Yang said from a technical analysis perspective, Brent has found strong support at around $50-52, while immediate resistance can be found at $54.70.

Oil rebounds amid broad market recovery; investors still wary

CNBC

Reuters
KEY POINTS
  • Brent crude rose 70 cents, or 1.3%, to $53.97 a barrel by 0428 GMT, retreating from an intraday high of $54.13.
  • U.S. West Texas Intermediate was up 61 cents, or about 1.2%, at $50.18 a barrel.
GP: Oil Tankers on the Mississippi in Louisiana 191029
A line of oil tankers transporting fuel to the refineries located along the Mississippi River just north of New Orleans, Louisiana.
Art Wager | Getty Images

Oil prices rose more than 1% on Tuesday in sympathy with a rally in equity markets but investors remained jittery over the Wuhan virus that has now killed over 1,000 in China.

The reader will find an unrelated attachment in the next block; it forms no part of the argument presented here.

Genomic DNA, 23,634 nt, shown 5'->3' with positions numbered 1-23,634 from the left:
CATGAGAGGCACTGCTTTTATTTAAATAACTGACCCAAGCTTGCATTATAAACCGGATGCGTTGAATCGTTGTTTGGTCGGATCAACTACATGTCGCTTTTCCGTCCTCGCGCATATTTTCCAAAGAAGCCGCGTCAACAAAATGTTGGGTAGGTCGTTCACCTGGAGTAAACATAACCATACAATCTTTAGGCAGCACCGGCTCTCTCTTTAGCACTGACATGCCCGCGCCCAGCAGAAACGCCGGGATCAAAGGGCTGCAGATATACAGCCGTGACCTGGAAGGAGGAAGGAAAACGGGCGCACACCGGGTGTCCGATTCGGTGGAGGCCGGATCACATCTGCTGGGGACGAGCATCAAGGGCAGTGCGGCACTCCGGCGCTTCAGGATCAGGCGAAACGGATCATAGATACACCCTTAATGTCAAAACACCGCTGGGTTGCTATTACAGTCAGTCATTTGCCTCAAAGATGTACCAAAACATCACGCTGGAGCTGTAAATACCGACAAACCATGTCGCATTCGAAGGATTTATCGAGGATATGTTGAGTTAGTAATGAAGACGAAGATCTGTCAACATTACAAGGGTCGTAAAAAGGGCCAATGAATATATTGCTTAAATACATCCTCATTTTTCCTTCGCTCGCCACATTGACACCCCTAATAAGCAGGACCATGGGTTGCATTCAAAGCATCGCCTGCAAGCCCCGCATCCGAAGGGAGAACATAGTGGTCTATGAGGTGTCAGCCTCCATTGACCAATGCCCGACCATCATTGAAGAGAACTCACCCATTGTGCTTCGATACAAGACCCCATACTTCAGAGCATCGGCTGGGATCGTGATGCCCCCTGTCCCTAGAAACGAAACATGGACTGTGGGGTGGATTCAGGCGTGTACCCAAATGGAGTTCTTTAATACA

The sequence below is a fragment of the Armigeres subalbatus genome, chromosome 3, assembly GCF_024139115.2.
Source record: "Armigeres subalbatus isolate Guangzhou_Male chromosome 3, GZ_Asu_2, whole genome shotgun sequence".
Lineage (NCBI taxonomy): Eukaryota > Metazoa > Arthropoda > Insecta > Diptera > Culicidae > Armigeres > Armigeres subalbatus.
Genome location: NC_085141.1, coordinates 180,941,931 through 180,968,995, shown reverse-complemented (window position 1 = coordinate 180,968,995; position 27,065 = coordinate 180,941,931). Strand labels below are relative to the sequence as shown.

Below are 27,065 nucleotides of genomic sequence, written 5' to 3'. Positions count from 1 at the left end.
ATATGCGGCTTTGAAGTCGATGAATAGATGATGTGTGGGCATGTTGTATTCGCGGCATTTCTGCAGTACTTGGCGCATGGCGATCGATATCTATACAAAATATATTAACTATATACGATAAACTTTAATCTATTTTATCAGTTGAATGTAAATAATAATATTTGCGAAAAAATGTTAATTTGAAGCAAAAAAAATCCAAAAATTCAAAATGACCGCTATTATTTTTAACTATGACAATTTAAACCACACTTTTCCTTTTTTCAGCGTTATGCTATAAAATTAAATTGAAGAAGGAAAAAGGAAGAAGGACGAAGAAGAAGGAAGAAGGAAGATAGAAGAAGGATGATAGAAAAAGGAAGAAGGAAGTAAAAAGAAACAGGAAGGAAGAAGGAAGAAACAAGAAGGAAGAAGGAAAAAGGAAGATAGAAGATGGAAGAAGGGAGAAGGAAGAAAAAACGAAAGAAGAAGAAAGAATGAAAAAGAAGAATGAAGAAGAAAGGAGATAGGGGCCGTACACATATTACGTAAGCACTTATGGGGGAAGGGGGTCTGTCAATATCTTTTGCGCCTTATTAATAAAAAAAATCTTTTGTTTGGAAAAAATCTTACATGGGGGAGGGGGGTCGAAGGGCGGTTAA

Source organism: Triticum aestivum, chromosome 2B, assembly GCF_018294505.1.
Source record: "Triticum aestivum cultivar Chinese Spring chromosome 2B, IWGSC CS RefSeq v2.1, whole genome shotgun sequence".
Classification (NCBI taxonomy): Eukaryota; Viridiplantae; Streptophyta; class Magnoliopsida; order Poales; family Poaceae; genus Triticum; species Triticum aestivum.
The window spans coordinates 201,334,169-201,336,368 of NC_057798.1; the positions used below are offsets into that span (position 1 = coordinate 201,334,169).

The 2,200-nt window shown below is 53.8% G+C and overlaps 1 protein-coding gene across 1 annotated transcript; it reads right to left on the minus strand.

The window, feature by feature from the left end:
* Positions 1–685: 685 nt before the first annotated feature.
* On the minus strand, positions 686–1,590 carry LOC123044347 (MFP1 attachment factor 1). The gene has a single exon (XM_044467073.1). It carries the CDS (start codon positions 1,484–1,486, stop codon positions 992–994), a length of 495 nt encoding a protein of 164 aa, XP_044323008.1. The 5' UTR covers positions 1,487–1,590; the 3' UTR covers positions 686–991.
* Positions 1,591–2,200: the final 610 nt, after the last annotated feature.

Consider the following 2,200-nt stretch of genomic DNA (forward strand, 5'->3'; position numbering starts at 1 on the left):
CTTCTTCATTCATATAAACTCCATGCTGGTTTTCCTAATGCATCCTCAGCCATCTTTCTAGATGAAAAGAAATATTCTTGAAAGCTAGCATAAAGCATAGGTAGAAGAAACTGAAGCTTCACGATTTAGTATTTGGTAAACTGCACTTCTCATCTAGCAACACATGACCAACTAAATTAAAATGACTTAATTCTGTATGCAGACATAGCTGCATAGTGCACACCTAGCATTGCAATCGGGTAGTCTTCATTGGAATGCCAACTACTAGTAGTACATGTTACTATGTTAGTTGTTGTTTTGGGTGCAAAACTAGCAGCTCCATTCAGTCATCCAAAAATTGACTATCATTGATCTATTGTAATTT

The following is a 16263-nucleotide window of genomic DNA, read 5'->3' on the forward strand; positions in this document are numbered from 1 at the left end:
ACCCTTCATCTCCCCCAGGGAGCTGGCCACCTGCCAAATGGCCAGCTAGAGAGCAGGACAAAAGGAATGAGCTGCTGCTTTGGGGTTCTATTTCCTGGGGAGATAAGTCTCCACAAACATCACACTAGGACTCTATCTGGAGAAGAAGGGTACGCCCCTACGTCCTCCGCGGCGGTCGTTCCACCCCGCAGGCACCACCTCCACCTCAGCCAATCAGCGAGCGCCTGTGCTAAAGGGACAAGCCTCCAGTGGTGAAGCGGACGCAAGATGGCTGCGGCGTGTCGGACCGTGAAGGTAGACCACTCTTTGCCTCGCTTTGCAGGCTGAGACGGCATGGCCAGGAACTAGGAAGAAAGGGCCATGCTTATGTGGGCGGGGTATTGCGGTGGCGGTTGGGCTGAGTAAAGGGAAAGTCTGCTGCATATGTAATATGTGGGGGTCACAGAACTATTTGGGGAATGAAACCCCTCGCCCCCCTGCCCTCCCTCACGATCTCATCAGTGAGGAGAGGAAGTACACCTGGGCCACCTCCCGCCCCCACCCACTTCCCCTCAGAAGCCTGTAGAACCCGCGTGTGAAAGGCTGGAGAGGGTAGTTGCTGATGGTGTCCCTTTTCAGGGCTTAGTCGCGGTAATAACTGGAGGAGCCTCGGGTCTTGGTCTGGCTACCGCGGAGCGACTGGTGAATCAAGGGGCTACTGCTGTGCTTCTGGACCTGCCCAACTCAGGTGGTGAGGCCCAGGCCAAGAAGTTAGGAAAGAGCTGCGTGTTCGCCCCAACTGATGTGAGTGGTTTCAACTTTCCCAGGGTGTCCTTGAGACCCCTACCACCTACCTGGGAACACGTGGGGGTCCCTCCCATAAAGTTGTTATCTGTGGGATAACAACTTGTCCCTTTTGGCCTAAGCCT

Brent crude rose 70 cents, or 1.3%, to $53.97 a barrel by 0428 GMT, retreating from an intraday high of $54.13. U.S. West Texas Intermediate was up 61 cents, or about 1.2%, at $50.18 a barrel.

“A broad positive sentiment across Asia markets seems to have boosted crude oil prices,” Margaret Yang, market analyst of CMC Markets, told Reuters.

“The rebound is mild and might be short-lived as China’s energy demand is likely to remain soft in the near term due to virus impact. OPEC+ and Russia will need to come out with a cohesive output cut plan to shore up oil prices,” she said.

The number of coronavirus deaths in mainland China have now reached 1,016, its National Health Commission said, and the number of cases has topped 42,600.